I have to admit that I am taken by the idea of sharing, especially in the context of win-win situations that can benefit multiple parties.
I was thus a little perplexed during the course of a thought-provoking BBC Radio 4 Bottom Line podcast on sharing and the “sharing economy” (although the examples described are actually probably closer to “renting” than “sharing”).
It was the idea that people are changing and no longer want to own or possess things, instead moving towards a society where renting and sharing are commonplace, that left me feeling slightly off-balance. I can see that there is a trend in this direction: after all, a system whereby I could try something out for a price (e.g., a new gadget) before deciding to buy it myself is something I would certainly consider. I might even think about sharing or exchanging a house for a short period of time, if the view is nice, especially as an alternative to a possibly soulless hotel somewhere. I can also fully appreciate sharing as a kind of antidote to the consumer society. If I buy 20 oranges for my family because they come in a pack of 20, but usually only get through 18 in a week, why would I not share (or perhaps barter?) the remaining two oranges to someone whose appetite doesn’t demand more, especially in these austere times?
What I can’t quite square in my mind is that someone still needs to own the thing that is being shared. Ownership and possession are, in my mind, instinctive concepts: I agree with the moderator here, but perhaps that just reveals something about my age. It seems to me that sharing comes into its own when there is some doubt in the mind about whether one wants to possess something, whether the investment (both instant and possibly future, when considering buying a house, for example) are just too large to warrant making a decision about commitment. The housing metaphor is an apt one, I think: where are the boundaries exactly between sharing, bartering, and renting? Perhaps it relates to value, perhaps to security: but commitment (or the lack of wanting to commit) is implicit in all of them, whether physical or emotional, and in this sense sharing is indeed perhaps a sign of our times.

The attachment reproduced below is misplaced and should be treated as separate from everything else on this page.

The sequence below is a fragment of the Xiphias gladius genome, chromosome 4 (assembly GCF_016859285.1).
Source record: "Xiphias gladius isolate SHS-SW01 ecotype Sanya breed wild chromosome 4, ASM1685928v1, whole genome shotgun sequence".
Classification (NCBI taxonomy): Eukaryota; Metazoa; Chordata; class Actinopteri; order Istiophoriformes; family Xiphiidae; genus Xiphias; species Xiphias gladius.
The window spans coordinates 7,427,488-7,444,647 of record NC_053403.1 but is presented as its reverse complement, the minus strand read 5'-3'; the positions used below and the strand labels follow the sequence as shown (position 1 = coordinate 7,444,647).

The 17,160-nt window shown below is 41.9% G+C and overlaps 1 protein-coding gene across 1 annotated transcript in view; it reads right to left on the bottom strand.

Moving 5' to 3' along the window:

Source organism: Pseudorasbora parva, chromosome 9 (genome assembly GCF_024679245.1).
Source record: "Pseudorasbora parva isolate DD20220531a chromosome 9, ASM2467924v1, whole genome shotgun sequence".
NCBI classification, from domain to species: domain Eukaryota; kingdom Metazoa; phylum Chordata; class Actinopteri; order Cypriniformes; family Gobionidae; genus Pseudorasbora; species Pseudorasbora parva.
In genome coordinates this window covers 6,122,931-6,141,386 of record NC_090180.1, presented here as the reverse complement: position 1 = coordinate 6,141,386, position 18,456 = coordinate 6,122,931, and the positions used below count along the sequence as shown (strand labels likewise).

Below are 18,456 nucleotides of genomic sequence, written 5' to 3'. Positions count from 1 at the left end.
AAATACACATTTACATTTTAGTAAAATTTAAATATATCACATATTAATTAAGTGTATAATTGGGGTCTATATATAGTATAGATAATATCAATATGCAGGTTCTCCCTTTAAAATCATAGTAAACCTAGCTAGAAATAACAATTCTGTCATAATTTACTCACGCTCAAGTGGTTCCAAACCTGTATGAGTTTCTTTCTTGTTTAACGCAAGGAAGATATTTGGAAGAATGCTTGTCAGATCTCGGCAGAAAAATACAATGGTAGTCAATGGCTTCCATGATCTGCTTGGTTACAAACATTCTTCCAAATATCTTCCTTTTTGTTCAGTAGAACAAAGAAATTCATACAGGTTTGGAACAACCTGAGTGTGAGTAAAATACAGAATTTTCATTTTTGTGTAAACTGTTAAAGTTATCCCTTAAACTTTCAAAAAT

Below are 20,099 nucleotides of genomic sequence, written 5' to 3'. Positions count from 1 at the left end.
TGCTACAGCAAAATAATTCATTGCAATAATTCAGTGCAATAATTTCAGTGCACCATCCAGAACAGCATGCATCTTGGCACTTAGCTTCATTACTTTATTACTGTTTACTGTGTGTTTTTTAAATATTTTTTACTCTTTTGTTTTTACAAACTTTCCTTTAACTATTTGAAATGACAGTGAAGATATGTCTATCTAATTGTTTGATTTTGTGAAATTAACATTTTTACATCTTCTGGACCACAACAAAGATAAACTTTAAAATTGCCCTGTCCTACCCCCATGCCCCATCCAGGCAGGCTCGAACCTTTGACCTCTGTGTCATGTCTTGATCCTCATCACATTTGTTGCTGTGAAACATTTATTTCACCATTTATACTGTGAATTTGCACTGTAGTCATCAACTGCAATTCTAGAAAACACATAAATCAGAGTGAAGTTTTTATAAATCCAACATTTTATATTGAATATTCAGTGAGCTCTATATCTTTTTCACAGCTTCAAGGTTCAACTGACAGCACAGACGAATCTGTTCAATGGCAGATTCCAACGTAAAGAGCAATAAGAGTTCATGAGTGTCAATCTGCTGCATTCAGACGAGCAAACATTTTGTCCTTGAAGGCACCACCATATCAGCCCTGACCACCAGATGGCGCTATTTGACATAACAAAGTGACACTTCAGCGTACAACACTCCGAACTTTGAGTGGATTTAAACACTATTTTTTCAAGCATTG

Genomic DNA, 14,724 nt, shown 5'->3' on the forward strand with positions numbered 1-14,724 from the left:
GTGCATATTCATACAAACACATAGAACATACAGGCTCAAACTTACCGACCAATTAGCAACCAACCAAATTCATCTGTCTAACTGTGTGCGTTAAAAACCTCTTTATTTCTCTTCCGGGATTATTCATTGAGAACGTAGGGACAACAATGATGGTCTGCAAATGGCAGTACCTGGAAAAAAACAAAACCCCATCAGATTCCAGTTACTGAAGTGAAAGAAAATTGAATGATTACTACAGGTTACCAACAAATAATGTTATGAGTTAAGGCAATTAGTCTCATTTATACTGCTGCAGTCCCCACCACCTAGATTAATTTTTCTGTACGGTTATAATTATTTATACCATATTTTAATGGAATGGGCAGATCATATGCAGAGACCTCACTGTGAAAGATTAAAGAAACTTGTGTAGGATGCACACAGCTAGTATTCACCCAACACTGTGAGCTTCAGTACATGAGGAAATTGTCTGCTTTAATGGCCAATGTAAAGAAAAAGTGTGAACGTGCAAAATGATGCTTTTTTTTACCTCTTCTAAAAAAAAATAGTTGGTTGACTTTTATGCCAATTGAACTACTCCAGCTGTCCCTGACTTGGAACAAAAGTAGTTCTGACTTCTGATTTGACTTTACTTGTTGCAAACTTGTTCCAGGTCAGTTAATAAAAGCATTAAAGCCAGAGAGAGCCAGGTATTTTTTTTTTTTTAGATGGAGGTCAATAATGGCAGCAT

Inspired by a Start the Week podcast from December 2013, I made myself a note before Christmas to spend some time thinking about the lively discussion, which was loosely centered on the idea of an “old-fashioned” community based on geography, and whether this can really be re-created in the current modern world, with its variety of different connections and reasons for connections. As a counter-point, the idea was raised to what extent a community arises from the existence of a common purpose as opposed to simply a physical geography. This is probably especially interesting if the common purpose exists in the face of adversity, and raises a multitude of additional tangential questions:
- How does one define a community?
- Who defines a community? Those within it or those from without?
- Do communities form in physical locales, or do individuals/groups move to a specific locale with the creation of a community in mind?
My particular interest, as might be expected, relates to the psychogeography aspect of this discussion. Psychogeography is also tied to community, but in two different ways. On the one hand, it is tied to community as most of the memories linked to its geography happen in the community, in a shared area that is familiar. On the other hand, however, one of the key points of psychogeography as it has been studied, described, and formulated was to move into the unfamiliar, explore the areas outside the community, or perhaps to better describe it: outside the known community. This generates in my mind an image not just of overlapping communities, but stacks of communities, where sub-groups exist within larger entities, and individuals are defined (and define themselves) as belonging to different circles based on their personality, belief, or other subjective or objective criteria.
An idea for a story that came to mind (related to the additional discourse on the disappearance of the traditional high street) was of a person walking down such a high street, with the narrative focussed on the sensory experience: sights, smells, the overall experience of what made the high street a special place and often a/the central location of a community.
Just in time to save me the effort, a recent Thinking Allowed podcast about the multicultural smells of an East End market in London brought this back again. This kind of sensory description can be used to link different cultures with different locations, different times, and the many layers and waves of immigration and assimilation into big urban centers such as London. And at the core are people such as “Ali the assimilationist hero” who by understanding his customers (from many different backgrounds) is able to stitch together a pathwork of sensory and cultural triggers that not only satisfy each customer individually but make up the rich tapestry of which each individual is a part.